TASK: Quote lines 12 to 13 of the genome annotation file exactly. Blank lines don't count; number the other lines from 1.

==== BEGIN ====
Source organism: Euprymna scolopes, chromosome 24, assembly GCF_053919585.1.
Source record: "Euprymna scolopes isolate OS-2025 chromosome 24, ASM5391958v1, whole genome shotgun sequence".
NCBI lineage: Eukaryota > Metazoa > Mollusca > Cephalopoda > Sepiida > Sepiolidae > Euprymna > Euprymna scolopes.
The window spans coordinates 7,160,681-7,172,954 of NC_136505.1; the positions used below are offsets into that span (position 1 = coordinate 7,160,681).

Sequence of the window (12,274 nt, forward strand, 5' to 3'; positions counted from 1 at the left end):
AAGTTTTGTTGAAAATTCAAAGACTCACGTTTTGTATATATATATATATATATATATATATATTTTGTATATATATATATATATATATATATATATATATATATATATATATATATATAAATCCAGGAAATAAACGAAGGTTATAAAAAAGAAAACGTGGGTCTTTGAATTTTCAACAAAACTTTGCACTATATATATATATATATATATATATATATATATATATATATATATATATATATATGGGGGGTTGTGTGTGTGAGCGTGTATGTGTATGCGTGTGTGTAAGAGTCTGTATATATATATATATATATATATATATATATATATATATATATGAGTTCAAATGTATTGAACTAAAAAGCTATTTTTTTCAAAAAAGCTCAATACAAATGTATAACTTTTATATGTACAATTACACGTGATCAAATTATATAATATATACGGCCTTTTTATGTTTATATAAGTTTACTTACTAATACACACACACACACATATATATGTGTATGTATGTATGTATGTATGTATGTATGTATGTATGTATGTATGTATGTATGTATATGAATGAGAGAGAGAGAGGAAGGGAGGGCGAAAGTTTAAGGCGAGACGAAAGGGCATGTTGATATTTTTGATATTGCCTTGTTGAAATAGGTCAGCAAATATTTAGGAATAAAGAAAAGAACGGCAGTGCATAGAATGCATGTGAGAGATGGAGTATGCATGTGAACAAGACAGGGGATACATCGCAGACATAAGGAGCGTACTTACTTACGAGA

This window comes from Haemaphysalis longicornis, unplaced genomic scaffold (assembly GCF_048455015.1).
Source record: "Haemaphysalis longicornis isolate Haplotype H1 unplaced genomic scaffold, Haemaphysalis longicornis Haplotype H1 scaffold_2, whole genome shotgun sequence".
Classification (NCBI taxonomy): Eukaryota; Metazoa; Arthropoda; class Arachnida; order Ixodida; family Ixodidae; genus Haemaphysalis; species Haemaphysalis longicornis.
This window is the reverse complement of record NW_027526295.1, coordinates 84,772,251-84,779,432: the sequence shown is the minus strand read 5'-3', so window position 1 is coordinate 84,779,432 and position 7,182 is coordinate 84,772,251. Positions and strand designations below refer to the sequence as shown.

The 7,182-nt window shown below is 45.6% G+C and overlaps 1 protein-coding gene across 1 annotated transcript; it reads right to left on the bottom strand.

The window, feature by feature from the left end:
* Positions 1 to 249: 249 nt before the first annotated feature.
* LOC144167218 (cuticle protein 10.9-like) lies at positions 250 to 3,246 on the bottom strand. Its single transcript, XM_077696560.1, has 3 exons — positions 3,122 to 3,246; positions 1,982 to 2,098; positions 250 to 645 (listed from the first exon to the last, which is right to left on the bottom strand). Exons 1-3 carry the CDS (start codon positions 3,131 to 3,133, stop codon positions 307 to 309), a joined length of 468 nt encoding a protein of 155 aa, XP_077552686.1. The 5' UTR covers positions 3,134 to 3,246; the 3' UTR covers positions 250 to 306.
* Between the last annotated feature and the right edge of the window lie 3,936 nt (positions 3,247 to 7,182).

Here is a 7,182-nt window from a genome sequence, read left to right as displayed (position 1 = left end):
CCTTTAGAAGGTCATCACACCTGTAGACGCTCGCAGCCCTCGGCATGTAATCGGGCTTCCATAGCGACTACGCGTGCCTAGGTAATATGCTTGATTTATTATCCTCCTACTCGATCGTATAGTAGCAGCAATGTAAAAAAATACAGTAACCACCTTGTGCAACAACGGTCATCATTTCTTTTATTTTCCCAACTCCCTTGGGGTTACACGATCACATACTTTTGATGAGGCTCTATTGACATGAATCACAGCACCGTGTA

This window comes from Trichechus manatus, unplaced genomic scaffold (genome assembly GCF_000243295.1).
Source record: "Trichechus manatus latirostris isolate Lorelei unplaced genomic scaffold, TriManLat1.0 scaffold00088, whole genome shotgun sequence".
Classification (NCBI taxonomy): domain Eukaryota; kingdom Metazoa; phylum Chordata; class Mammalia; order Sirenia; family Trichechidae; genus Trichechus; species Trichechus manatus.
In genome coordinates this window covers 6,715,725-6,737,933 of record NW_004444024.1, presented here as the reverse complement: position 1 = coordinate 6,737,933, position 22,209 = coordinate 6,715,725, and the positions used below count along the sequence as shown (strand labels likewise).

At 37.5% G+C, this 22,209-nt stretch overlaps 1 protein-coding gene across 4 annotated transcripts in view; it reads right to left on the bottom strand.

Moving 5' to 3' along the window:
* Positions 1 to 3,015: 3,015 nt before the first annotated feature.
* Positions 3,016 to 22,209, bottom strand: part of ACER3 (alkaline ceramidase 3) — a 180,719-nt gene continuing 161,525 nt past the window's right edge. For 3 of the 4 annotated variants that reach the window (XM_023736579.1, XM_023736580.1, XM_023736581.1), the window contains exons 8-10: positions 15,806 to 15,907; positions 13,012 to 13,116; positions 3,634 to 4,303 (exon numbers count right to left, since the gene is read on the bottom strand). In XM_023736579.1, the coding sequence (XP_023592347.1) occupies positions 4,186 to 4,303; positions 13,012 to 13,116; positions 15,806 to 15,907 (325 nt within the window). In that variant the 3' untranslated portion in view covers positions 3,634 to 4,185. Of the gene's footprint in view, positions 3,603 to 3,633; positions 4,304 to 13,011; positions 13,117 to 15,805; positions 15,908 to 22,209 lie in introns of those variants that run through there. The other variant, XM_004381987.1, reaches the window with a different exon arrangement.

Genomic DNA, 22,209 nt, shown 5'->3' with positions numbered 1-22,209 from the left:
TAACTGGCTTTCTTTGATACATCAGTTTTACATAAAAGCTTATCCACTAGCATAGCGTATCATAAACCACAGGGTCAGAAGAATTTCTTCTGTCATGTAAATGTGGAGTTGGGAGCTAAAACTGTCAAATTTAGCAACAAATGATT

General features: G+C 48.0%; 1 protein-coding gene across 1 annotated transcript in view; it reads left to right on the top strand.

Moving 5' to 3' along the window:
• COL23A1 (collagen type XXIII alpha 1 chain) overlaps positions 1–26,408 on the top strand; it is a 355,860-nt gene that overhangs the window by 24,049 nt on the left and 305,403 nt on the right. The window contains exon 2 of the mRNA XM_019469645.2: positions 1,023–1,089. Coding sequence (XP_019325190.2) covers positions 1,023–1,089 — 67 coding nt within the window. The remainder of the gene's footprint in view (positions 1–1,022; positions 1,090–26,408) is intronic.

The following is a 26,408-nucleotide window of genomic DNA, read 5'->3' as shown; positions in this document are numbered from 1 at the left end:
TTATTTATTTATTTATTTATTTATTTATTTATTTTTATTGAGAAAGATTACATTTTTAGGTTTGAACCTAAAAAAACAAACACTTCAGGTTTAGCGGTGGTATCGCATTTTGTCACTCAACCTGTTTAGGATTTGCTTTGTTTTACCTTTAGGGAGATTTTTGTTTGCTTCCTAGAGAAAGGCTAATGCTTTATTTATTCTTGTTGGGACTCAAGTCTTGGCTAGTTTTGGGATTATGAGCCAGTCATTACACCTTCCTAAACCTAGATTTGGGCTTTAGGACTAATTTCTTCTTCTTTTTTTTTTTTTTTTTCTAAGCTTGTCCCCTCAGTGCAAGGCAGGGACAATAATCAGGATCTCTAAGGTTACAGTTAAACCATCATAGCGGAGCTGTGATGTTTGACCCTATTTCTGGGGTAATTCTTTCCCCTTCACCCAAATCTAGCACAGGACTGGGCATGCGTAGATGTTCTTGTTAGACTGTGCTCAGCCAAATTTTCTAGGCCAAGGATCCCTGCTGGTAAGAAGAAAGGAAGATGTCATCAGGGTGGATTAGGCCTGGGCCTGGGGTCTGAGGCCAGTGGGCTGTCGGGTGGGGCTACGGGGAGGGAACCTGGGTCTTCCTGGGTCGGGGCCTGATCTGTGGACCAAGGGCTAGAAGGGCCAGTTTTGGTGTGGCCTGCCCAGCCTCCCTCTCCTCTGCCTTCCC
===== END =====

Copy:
The window, feature by feature from the left end:
* Positions 1 to 249: 249 nt before the first annotated feature.